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The Beginners Portfolio is a virtual portfolio, run as if based on real money with all costs, spreads and dividends accounted for. Transactions made for the portfolio are for educational purposes only and do not constitute advice to buy or sell.
Is Growth A Mistake?
With the losses weve made on Blinkx (LSE: BLNX) and Quindell (LSE: QPP), it would be hard to claim that the Beginners Portfolios growth strategy has been a success, so why am I persevering with Sirius Minerals (LSE: SXX)? After all, our foray into video technologist Blinkx left us 40% out of pocket, and auto insurance firm Quindell cranked up a 33% loss.
But the portfolio is built on a long-term strategy, and its aimed at beginners who have plenty of years ahead to deal with the greater volatility expected from a partial investment in smaller and higher-risk growth shares. So what do the risks look like for Sirius?
Sirius is sitting on a large deposit of high quality potash in Yorkshire, and the most obvious risk is that it wont get all the approvals it needs to take it to production. But the risk of that is looking ever lower the company even has local people on its side, presumably drawn to the large number of jobs that would be created.
Theres also a risk that the perceived levels of demand might not materialise, despite all of the firms tests on various crops having provided very favourable results. If the stuff is as good as it seems, that risk might not be too great but it is there, and it needs to be considered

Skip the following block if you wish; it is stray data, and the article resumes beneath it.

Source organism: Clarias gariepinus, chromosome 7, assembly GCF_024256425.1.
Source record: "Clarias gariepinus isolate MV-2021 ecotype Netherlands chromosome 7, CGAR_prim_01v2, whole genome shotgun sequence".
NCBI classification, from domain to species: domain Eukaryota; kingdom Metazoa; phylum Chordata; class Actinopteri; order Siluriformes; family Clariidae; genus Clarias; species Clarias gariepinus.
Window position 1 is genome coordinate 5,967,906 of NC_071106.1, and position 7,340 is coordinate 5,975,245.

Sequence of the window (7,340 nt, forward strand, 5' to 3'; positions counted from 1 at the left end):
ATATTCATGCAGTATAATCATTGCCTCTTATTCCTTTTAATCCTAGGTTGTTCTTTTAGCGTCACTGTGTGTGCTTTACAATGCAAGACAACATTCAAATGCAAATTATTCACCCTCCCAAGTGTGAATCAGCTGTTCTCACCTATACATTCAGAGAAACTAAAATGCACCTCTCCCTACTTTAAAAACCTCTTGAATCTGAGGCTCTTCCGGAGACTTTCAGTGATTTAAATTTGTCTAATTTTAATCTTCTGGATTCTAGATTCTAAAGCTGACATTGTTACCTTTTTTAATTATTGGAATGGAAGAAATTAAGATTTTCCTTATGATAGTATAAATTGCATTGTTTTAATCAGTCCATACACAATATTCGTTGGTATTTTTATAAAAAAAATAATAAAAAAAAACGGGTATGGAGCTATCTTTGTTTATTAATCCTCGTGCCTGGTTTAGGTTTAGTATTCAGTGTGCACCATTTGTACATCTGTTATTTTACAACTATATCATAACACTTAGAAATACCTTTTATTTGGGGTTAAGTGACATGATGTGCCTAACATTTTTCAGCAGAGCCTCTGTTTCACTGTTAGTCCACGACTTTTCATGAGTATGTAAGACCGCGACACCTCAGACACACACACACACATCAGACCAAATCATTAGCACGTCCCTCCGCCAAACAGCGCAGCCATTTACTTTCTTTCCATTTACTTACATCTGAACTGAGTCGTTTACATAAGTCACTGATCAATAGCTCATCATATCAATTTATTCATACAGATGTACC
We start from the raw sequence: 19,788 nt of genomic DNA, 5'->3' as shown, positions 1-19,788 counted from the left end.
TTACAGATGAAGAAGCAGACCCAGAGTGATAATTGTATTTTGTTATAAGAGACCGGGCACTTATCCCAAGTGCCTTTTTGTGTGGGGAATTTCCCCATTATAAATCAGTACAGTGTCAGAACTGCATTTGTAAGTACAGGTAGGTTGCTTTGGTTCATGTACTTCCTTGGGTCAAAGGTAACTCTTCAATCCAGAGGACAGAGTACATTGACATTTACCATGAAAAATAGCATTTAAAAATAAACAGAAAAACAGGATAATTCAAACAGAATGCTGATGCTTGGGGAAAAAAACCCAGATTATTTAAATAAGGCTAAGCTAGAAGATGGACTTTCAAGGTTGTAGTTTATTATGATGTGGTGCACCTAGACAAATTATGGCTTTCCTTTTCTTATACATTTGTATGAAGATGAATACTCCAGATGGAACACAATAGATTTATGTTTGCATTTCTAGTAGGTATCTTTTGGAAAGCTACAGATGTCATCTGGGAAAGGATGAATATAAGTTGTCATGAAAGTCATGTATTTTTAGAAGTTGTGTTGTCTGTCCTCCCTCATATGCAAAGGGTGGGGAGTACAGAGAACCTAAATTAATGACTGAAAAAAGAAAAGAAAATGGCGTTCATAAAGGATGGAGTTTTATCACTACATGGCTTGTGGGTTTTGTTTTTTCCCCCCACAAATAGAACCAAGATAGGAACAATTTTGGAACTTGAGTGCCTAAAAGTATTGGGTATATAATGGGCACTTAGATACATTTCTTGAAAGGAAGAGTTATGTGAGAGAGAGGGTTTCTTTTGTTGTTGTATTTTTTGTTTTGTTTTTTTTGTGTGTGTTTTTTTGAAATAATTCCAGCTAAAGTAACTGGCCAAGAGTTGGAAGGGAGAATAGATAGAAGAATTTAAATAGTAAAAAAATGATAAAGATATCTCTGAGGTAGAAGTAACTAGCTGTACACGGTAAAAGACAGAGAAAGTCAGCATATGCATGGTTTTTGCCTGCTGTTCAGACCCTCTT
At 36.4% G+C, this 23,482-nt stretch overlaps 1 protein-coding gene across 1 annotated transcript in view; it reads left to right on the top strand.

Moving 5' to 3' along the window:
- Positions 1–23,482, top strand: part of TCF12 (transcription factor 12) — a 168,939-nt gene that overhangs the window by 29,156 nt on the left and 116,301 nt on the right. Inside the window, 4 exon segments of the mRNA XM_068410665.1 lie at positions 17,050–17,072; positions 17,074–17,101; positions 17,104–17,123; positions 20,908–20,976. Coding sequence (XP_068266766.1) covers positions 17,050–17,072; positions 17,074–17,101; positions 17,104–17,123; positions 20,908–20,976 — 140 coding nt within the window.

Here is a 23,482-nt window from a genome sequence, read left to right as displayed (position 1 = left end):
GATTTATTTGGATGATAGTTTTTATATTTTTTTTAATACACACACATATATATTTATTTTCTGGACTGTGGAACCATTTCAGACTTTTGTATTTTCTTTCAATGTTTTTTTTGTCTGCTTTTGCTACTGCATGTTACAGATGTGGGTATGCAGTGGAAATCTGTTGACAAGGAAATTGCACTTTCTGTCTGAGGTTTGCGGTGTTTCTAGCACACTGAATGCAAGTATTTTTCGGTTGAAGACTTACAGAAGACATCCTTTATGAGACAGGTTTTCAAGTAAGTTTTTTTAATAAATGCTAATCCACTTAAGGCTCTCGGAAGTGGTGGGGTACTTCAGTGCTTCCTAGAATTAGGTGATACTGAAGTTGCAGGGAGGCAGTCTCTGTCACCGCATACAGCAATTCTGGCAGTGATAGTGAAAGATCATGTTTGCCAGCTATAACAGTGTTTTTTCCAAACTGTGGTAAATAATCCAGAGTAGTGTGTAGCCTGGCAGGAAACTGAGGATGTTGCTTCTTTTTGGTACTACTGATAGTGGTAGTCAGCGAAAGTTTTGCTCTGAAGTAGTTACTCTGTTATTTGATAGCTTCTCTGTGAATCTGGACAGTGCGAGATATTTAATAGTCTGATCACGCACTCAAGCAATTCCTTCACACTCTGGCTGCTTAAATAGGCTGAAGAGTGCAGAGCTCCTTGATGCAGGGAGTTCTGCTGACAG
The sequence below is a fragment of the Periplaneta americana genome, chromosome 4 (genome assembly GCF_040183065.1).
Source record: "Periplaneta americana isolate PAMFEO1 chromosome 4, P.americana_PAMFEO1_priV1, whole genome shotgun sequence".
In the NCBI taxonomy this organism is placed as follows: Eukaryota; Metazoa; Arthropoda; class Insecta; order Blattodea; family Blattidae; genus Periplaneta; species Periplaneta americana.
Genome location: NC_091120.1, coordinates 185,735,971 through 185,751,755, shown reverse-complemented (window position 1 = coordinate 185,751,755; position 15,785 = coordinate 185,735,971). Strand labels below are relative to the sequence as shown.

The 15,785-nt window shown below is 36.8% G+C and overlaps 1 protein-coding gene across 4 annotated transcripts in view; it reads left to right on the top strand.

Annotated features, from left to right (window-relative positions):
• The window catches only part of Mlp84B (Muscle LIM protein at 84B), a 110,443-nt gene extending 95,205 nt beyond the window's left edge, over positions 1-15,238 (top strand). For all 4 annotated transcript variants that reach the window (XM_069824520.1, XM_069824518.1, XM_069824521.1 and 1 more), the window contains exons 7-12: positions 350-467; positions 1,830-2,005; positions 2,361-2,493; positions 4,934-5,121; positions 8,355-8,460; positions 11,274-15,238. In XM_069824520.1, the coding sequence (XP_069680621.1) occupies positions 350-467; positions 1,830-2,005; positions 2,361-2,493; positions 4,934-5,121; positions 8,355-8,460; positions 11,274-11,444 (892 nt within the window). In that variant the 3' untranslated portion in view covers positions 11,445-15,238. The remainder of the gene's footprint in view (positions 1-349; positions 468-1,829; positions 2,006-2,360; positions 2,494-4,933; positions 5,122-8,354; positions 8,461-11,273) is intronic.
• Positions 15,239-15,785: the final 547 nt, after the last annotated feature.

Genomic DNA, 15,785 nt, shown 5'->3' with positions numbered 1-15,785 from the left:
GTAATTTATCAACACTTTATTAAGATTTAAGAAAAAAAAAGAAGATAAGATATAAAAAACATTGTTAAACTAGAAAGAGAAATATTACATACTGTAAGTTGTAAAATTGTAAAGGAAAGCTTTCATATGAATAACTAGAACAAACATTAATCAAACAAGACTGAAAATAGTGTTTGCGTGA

But the greatest risk is surely the unpredictable nature of the need for funding during this kind of project. There are all kinds of things that can cause delays, and most mineral-resource companies in their early days face a few setbacks and later funding ends up diluting the early investors ownership.
It is, however, impossible to quantify these risks and with our buy price of 13.75p Im comfortable that its not too big a gamble.
The best choice?
And Im definitely happier holding Sirius than the previous two. Blinkx fluffed its response to the move to mobile video advertising, which was a pretty poor show for someone at the forefront of technology, and the company slumped back into loss this year.
Theres no profit now expected before 2017, and even then wed have a P/E of 77. Blinkx may well come good, but its early-mover advantage has been frittered away and that was a large factor in my original investment decision.
As for Quindell, theres a good argument that whats left after its Professional Services Division was sold to Slater and Gordon is seriously undervalued, and that the shares could be a screaming bargain now. In fact, once you deduct the cash being handed back to shareholders from Quindells market cap, theres really no extra value attributed to the company itself.
The problem with that is theres no business strategy to examine right now and there isnt even a CEO in place and I certainly wouldnt buy an unknown company on a blind hope, however cheap it might seem.
No, Im happy with having a portion of the portfolio in a smaller growth company, and at the moment Im happy for that company to be Sirius.
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Alan Oscroft has no position in any shares mentioned. The Motley Fool UK has no position in any of the shares mentioned. We Fools don’t all hold the same opinions, but we all believe that considering a diverse range of insights makes us better investors.